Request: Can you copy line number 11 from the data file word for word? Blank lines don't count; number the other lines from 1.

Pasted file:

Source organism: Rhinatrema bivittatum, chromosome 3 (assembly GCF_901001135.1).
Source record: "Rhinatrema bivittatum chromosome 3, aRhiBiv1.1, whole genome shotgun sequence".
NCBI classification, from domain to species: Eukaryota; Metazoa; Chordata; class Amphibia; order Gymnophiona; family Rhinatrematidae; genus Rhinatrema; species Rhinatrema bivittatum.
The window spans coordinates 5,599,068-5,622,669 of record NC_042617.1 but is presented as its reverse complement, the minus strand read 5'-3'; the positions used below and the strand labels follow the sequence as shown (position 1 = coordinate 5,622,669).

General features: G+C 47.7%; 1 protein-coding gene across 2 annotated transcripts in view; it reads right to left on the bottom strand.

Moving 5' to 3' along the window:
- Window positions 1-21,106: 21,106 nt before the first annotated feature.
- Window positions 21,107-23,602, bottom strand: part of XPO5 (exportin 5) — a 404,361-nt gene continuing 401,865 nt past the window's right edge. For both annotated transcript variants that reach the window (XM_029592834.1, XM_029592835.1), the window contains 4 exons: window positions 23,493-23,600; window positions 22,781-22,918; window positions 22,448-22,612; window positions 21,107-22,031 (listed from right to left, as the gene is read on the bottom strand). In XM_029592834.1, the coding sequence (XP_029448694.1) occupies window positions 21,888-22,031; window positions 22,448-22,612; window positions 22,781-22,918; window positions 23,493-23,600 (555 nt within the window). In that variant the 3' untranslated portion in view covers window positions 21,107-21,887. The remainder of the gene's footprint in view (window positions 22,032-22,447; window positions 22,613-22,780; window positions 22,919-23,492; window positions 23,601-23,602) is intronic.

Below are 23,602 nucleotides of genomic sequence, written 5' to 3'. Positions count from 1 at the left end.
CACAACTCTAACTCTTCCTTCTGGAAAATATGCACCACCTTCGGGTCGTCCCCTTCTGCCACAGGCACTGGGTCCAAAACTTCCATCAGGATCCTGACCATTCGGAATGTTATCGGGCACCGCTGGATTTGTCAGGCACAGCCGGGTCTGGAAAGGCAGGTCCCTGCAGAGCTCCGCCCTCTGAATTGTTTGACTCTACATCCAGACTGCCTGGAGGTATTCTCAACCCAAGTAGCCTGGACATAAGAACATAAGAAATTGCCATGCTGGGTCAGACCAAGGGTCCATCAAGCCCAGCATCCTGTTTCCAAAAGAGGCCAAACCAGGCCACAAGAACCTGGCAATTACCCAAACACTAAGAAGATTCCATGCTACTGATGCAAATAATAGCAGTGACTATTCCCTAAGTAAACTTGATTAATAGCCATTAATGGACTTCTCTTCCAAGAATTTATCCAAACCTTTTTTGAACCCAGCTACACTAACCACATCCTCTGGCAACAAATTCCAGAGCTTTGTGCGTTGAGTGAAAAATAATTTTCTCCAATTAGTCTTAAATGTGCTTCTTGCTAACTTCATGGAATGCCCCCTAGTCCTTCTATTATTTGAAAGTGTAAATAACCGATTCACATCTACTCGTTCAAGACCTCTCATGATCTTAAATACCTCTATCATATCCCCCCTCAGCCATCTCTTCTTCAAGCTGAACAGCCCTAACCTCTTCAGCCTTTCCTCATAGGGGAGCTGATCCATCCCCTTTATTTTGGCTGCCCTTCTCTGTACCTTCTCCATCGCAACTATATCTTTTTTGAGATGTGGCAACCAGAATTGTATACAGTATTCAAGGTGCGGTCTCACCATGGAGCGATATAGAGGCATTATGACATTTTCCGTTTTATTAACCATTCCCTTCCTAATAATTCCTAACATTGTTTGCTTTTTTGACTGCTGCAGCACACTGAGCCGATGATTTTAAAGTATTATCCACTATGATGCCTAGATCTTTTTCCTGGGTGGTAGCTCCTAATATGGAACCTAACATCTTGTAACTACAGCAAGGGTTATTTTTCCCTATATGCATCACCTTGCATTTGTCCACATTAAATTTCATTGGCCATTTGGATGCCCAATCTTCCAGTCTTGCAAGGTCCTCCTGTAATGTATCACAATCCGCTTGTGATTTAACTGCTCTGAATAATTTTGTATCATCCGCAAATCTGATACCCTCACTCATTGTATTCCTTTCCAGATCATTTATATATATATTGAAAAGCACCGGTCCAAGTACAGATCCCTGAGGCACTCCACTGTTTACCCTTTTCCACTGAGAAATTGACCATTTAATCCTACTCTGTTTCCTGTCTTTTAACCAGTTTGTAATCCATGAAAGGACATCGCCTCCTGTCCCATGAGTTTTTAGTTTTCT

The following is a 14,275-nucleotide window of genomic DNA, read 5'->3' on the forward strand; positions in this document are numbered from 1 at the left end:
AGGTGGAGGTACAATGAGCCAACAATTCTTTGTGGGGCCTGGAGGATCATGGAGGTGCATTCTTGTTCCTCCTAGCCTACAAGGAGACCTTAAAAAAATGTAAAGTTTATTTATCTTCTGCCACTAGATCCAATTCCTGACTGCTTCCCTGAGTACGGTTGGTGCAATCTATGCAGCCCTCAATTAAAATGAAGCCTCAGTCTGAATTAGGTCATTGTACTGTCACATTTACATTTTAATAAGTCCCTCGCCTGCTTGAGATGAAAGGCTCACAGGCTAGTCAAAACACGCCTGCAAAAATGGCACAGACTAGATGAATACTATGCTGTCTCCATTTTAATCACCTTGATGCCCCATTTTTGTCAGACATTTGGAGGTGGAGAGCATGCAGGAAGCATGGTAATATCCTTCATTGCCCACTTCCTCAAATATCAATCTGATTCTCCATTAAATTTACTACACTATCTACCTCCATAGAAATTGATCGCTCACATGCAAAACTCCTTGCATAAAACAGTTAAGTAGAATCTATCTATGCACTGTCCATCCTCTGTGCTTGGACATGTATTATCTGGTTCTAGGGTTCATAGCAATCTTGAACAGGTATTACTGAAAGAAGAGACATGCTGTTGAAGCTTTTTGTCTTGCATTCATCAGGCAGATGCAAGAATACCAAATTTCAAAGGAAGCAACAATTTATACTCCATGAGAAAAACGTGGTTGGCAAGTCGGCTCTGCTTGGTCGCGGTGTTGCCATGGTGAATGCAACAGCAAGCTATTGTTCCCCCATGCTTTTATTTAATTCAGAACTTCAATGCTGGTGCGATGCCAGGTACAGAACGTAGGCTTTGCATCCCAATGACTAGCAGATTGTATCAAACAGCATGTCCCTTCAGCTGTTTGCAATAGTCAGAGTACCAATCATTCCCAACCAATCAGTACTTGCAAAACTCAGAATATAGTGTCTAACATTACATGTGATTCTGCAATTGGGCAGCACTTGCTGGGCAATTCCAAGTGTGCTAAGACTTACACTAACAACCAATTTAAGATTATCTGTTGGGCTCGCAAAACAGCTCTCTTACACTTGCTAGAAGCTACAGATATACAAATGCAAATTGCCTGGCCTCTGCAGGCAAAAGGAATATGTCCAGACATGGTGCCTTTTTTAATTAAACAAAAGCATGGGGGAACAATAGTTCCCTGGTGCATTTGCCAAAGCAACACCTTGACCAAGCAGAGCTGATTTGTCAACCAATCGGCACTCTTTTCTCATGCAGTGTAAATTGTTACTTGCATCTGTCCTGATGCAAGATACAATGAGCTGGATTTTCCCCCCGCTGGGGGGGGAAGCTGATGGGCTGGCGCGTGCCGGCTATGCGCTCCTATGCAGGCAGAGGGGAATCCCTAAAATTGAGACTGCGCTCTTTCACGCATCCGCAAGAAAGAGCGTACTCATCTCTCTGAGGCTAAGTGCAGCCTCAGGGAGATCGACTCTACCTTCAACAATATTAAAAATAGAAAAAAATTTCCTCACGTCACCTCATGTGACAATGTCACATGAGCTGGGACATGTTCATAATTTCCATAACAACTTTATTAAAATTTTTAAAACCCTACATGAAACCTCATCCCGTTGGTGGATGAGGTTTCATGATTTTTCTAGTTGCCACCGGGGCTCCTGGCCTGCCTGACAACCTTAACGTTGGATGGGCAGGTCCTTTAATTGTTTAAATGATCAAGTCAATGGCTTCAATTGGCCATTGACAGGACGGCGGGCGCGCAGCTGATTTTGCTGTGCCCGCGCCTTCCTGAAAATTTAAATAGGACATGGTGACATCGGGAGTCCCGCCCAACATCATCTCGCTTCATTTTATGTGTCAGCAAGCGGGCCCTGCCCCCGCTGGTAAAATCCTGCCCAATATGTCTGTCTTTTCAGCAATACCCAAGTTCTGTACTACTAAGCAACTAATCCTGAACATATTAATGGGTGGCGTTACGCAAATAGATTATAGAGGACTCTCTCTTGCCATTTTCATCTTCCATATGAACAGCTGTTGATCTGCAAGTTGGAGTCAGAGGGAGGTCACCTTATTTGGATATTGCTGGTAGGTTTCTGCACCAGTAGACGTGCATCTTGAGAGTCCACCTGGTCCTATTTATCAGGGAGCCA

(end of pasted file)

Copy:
The following is a 14,275-nucleotide window of genomic DNA, read 5'->3' on the forward strand; positions in this document are numbered from 1 at the left end: